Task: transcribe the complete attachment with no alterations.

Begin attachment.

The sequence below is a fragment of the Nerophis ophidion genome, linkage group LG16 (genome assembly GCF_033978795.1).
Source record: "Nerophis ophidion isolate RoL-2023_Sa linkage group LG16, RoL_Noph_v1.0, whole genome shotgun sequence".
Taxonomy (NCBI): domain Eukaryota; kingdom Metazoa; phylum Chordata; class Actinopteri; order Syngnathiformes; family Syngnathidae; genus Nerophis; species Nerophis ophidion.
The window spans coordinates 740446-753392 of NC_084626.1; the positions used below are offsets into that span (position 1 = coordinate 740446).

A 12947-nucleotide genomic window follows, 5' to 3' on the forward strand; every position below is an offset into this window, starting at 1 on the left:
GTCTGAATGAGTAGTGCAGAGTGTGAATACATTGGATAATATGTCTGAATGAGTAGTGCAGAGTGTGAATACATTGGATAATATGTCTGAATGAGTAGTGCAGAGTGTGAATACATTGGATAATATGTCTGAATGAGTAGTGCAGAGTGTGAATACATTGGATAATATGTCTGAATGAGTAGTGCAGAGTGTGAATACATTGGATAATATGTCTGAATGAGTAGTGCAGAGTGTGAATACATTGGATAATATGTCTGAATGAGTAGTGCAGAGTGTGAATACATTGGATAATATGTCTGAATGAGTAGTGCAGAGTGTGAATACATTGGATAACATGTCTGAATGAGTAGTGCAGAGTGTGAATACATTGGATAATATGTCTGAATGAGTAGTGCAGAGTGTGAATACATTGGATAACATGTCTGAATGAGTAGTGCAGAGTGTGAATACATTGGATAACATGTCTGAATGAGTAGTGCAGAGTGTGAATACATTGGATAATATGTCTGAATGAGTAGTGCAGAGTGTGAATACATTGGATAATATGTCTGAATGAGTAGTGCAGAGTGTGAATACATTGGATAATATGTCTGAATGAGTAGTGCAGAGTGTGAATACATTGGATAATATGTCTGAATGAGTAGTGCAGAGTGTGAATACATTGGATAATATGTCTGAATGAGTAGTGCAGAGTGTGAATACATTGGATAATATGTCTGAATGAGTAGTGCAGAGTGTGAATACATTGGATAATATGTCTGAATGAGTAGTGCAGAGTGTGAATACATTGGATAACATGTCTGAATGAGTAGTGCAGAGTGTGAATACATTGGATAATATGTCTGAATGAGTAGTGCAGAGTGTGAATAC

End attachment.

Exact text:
The sequence below is a fragment of the Nerophis ophidion genome, linkage group LG16 (genome assembly GCF_033978795.1).
Source record: "Nerophis ophidion isolate RoL-2023_Sa linkage group LG16, RoL_Noph_v1.0, whole genome shotgun sequence".
Taxonomy (NCBI): domain Eukaryota; kingdom Metazoa; phylum Chordata; class Actinopteri; order Syngnathiformes; family Syngnathidae; genus Nerophis; species Nerophis ophidion.
The window spans coordinates 740446-753392 of NC_084626.1; the positions used below are offsets into that span (position 1 = coordinate 740446).

A 12947-nucleotide genomic window follows, 5' to 3' on the forward strand; every position below is an offset into this window, starting at 1 on the left:
GTCTGAATGAGTAGTGCAGAGTGTGAATACATTGGATAATATGTCTGAATGAGTAGTGCAGAGTGTGAATACATTGGATAATATGTCTGAATGAGTAGTGCAGAGTGTGAATACATTGGATAATATGTCTGAATGAGTAGTGCAGAGTGTGAATACATTGGATAATATGTCTGAATGAGTAGTGCAGAGTGTGAATACATTGGATAATATGTCTGAATGAGTAGTGCAGAGTGTGAATACATTGGATAATATGTCTGAATGAGTAGTGCAGAGTGTGAATACATTGGATAATATGTCTGAATGAGTAGTGCAGAGTGTGAATACATTGGATAACATGTCTGAATGAGTAGTGCAGAGTGTGAATACATTGGATAATATGTCTGAATGAGTAGTGCAGAGTGTGAATACATTGGATAACATGTCTGAATGAGTAGTGCAGAGTGTGAATACATTGGATAACATGTCTGAATGAGTAGTGCAGAGTGTGAATACATTGGATAATATGTCTGAATGAGTAGTGCAGAGTGTGAATACATTGGATAATATGTCTGAATGAGTAGTGCAGAGTGTGAATACATTGGATAATATGTCTGAATGAGTAGTGCAGAGTGTGAATACATTGGATAATATGTCTGAATGAGTAGTGCAGAGTGTGAATACATTGGATAATATGTCTGAATGAGTAGTGCAGAGTGTGAATACATTGGATAATATGTCTGAATGAGTAGTGCAGAGTGTGAATACATTGGATAATATGTCTGAATGAGTAGTGCAGAGTGTGAATACATTGGATAACATGTCTGAATGAGTAGTGCAGAGTGTGAATACATTGGATAATATGTCTGAATGAGTAGTGCAGAGTGTGAATAC